Photograph by Christian Sinibaldi, eyevine/Redux
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Beer garden in Munich, Bavaria, Germany
Photograph by Christian Sinibaldi, eyevine/Redux

Germany Celebrates a Half Millennium of Beer

This year marks the 500th anniversary of Bavaria's famous beer-purity law, Reinheitsgebot, which made the beverage what we know it as today.

This year marks the 500th anniversary of Germany's venerated beer purity law, Reinheitsgebot. By restricting the ingredients brewers could use, this fateful fiat essentially defined beer as the beverage we know it as today.

Issued by the Duke of Bavaria in the town of Ingolstadt in the spring of 1516, the law prohibited beer makers from using anything but hops, barley, and water in their brews. (The role of beer’s fourth key ingredient, yeast, wasn’t fully understood until Louis Pasteur came along.)

While half a millennium may seem like a long time, Dr. Patrick E. McGovern, an ancient alcohol expert at the University of Pennsylvania Museum, stresses that the Reinheitsgebot "defined what beer is at a relatively recent date."

Recent is right when you're talking about the history of what might be the oldest alcoholic beverage in the world.

For millennia—starting well before the Common Era—brewers used everything from pine resin to an herbal mixture known as gruit to flavor and preserve beer, which could be made from just about any fermentable grain. Evidence shows honey and fruits were often incorporated into early recipes to add sweetness—and to mask the taste of suds gone bad. 

According to Max Nelson, a historian at University of Windsor in Canada, it's the cloistered set (friars and nuns) that deserve credit for catching on to the magic of the hop flower first—in the ninth century A.D. It didn't take long for word of hops' superiority as a preserving agent to get around. “That drove out other mixtures,” he says, “[so] the Reinheitsgebot really codified something already in place.”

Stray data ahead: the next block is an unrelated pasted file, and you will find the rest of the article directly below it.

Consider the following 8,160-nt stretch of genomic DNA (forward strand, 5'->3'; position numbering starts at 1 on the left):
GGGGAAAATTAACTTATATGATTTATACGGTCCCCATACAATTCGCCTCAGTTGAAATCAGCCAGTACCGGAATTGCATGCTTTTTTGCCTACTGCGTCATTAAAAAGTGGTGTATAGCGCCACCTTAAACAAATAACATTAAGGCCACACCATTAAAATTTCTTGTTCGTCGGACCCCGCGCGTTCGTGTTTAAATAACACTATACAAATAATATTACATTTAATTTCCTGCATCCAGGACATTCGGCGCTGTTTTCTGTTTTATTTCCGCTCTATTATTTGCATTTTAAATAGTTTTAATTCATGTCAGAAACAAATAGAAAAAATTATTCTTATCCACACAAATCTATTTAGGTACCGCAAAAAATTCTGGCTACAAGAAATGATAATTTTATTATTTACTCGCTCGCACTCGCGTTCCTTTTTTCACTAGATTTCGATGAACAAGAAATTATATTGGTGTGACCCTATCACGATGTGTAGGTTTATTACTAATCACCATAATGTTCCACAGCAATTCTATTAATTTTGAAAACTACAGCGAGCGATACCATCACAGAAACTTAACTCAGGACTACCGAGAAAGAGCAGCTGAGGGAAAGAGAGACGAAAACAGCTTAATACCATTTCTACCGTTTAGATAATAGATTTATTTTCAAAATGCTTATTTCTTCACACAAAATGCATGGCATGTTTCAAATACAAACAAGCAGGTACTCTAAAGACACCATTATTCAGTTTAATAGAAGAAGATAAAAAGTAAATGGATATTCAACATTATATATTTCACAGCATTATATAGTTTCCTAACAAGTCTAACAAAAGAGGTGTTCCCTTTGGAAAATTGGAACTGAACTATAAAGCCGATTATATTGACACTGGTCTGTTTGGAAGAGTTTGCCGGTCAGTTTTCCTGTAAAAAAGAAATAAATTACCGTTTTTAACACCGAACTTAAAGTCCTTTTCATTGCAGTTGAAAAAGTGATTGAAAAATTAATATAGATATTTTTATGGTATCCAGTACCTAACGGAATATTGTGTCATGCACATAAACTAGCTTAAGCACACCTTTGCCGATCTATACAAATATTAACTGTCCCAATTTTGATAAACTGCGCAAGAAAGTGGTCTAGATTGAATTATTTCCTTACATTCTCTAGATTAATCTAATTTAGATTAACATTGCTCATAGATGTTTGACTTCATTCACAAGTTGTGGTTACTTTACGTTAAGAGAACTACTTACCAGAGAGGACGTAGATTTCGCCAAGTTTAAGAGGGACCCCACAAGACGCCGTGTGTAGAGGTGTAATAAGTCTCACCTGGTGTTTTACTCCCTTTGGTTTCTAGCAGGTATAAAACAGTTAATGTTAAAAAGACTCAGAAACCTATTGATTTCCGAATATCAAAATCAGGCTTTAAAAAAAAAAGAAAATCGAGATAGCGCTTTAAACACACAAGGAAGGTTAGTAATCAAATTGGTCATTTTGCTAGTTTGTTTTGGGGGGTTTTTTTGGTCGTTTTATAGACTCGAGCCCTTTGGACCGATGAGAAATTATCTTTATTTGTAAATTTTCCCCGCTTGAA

Though it's often cited as the oldest food-quality regulation in the world, the law may have had other motivations—like protecting Bavarian brewers from international competition and preventing peasants from turning valuable wheat into liquid bread.

As recently as the early 1990s, when the Reinheitsgebot was formally repealed, foreign beers that didn’t conform to the law were shut out. But even in an era of liberalized regulations, this is not a country that looks outside its borders for beer (imports account for less than 10 percent of the current market).

Despite a loosening of brewing standards, Germany still clings to the Reinheitsgebot as a point of national pride. “The 1516 law’s legacy is German beer’s worldwide reputation for quality,” says German Brewers’ Federation spokesman Marc-Oliver Huhnholz.

Huhnholz is also quick to point out that five centuries of restrictions haven't made German beer boring. There are more than 200 varieties of hops and as many strains of yeast, all of which the nation's 1,300-plus breweries—half of them microbreweries—combine in different ways to create thousands of distinctive brews.

And there’s no denying the Reinheitsgebot has had a global impact thanks to German immigrants who brought their beer culture with them. From Brazil’s Brahma to Chinese Tsingtao, the flavor of beer around the world was defined by Wilhelm’s 16th-century decree.